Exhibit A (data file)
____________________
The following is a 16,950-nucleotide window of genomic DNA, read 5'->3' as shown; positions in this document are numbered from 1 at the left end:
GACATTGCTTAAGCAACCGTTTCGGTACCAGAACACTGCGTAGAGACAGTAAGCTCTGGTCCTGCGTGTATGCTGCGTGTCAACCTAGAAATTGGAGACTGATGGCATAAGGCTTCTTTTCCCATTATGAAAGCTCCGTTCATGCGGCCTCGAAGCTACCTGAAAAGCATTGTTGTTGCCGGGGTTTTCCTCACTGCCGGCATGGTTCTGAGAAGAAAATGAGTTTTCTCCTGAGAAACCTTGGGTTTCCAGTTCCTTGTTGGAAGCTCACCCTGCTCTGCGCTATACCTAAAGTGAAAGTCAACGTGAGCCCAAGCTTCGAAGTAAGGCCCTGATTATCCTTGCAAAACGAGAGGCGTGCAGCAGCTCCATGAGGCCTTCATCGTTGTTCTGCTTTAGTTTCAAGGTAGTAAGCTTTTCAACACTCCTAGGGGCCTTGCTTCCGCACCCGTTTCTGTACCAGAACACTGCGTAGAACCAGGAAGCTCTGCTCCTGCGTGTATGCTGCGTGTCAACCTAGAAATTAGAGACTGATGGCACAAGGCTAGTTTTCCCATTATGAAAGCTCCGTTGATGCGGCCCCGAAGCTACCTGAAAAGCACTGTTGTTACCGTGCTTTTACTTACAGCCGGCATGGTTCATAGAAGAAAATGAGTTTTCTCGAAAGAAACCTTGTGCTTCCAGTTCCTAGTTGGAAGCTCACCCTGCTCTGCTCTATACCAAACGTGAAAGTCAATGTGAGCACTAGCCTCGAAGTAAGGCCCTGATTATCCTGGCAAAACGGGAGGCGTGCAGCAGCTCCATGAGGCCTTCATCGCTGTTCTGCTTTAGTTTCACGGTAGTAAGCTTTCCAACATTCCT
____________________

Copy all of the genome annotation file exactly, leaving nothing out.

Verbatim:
The following is a 16,950-nucleotide window of genomic DNA, read 5'->3' as shown; positions in this document are numbered from 1 at the left end:
GACATTGCTTAAGCAACCGTTTCGGTACCAGAACACTGCGTAGAGACAGTAAGCTCTGGTCCTGCGTGTATGCTGCGTGTCAACCTAGAAATTGGAGACTGATGGCATAAGGCTTCTTTTCCCATTATGAAAGCTCCGTTCATGCGGCCTCGAAGCTACCTGAAAAGCATTGTTGTTGCCGGGGTTTTCCTCACTGCCGGCATGGTTCTGAGAAGAAAATGAGTTTTCTCCTGAGAAACCTTGGGTTTCCAGTTCCTTGTTGGAAGCTCACCCTGCTCTGCGCTATACCTAAAGTGAAAGTCAACGTGAGCCCAAGCTTCGAAGTAAGGCCCTGATTATCCTTGCAAAACGAGAGGCGTGCAGCAGCTCCATGAGGCCTTCATCGTTGTTCTGCTTTAGTTTCAAGGTAGTAAGCTTTTCAACACTCCTAGGGGCCTTGCTTCCGCACCCGTTTCTGTACCAGAACACTGCGTAGAACCAGGAAGCTCTGCTCCTGCGTGTATGCTGCGTGTCAACCTAGAAATTAGAGACTGATGGCACAAGGCTAGTTTTCCCATTATGAAAGCTCCGTTGATGCGGCCCCGAAGCTACCTGAAAAGCACTGTTGTTACCGTGCTTTTACTTACAGCCGGCATGGTTCATAGAAGAAAATGAGTTTTCTCGAAAGAAACCTTGTGCTTCCAGTTCCTAGTTGGAAGCTCACCCTGCTCTGCTCTATACCAAACGTGAAAGTCAATGTGAGCACTAGCCTCGAAGTAAGGCCCTGATTATCCTGGCAAAACGGGAGGCGTGCAGCAGCTCCATGAGGCCTTCATCGCTGTTCTGCTTTAGTTTCACGGTAGTAAGCTTTCCAACATTCCT